Improving working conditions by setting minimum requirements common to all EU countries
Improving living and working conditions in the EU Member States depends largely on the establishment of common labour standards. EU labour laws and regulations have set the minimum requirements for a sustainable working environment and are now applied in all Member States. The improvement of these standards has strengthened workers’ rights and is one of the main achievements of the EU’s social policy.
The importance of transparency and mutual recognition of diplomas as a crucial complement to the free movement of workers
The possibility of obtaining recognition of one’s qualifications and competences can play a vital role in the decision to take up work in another EU country. It is therefore necessary to develop a European system that will guarantee the mutual acceptance of professional competences in different Member States. Only such a system will ensure that a lack of recognition of professional qualifications will become an obstacle to workers’ mobility within the EU.
Main principles for the recognition of professional qualifications in the EU
As a basic principle, any EU citizen should be able to freely practice their profession in any Member State. Unfortunately the practical implementation of this principle is often hindered by national requirements for access to certain professions in the host country.
For the purpose of overcoming these differences, the EU has set up a system for the recognition of professional qualifications. Within the terms of this system, a distinction is made between regulated professions (professions for which certain qualifications are legally required) and professions that are not legally regulated in the host Member State.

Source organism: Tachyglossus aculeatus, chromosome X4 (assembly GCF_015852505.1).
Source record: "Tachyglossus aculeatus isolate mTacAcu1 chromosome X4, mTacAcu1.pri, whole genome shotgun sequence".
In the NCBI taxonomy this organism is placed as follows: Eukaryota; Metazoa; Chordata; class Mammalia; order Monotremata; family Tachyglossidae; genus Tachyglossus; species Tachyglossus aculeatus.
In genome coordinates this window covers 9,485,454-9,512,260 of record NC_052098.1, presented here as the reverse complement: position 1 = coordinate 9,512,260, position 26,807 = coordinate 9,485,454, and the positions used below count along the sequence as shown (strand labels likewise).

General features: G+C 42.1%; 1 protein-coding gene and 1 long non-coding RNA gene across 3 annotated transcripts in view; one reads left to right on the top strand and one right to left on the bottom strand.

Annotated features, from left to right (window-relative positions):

Steps towards a transparency of qualifications in Europe
The European Union has taken important steps towards the objective of achieving transparency of qualifications in Europe:
- An increased co-operation in vocational education and training, with the intention to combine all instruments for transparency of certificates and diplomas, in one single, user-friendly tool. This includes, for example, the European CV or Europass Trainings.
- The development of concrete actions in the field of recognition and quality in vocational education and training.
Going beyond the differences in education and training systems throughout the EU
Education and training systems in the EU Member States still show substantial differences. The last enlargements of the EU, with different educational traditions, have further increased this diversity. This calls for a need to set up common rules to guarantee recognition of competences.
In order to overcome this diversity of national qualification standards, educational methods and training structures, the European Commission has put forward a series of instruments, aimed at ensuring better transparency and recognition of qualifications both for academic and professional purposes.
The European Qualifications Framework is a key priority for the European Commission in the process of recognition of professional competences. The main objective of the framework is to create links between the different national qualification systems and guarantee a smooth transfer and recognition of diplomas.